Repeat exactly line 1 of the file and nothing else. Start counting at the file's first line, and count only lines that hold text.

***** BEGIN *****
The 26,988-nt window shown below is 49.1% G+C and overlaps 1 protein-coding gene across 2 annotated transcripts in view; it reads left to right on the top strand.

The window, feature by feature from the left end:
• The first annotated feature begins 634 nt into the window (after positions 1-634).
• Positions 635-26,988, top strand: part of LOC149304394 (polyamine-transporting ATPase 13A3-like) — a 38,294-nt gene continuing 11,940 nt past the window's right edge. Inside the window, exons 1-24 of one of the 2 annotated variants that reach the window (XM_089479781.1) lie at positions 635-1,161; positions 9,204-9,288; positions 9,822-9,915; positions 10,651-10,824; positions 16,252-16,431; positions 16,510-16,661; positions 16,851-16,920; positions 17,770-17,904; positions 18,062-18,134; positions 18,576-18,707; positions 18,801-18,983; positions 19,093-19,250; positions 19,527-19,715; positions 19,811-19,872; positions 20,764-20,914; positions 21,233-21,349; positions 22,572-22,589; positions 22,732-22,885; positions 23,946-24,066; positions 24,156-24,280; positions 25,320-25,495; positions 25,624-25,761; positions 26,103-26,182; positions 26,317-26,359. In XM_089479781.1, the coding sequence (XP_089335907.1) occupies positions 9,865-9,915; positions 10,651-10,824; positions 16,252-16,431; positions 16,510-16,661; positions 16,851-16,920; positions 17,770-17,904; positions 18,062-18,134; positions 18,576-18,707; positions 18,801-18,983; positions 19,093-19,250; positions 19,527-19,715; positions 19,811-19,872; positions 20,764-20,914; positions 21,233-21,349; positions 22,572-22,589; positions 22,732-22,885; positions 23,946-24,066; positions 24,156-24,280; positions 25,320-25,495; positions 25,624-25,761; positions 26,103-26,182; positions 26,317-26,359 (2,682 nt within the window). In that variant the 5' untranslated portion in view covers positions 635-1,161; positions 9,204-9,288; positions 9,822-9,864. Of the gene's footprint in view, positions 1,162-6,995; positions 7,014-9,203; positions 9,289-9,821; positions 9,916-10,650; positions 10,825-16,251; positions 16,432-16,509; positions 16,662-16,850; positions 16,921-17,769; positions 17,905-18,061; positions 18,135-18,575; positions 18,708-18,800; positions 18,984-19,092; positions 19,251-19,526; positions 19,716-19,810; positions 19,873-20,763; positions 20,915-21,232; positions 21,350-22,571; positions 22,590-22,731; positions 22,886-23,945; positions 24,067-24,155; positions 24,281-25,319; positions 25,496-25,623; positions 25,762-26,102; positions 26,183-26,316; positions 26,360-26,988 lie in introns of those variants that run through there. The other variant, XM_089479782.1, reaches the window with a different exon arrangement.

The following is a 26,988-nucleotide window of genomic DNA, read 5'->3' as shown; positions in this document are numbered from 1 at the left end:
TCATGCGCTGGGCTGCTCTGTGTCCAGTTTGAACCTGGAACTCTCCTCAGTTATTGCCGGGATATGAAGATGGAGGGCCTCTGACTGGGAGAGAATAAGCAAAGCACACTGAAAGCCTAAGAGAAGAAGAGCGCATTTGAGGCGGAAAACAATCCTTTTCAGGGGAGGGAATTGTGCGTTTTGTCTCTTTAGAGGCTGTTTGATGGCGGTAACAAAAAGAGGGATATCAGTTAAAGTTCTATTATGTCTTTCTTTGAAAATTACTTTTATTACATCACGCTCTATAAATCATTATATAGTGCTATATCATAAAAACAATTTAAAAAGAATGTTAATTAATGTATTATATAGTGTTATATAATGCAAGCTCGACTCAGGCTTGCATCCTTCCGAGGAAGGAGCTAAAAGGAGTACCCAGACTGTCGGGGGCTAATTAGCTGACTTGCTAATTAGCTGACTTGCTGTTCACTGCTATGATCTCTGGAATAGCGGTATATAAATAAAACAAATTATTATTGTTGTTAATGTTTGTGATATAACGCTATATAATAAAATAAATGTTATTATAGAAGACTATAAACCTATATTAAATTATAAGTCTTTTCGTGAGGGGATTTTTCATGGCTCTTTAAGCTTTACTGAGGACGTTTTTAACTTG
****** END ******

The 26,988-nt window shown below is 49.1% G+C and overlaps 1 protein-coding gene across 2 annotated transcripts in view; it reads left to right on the top strand.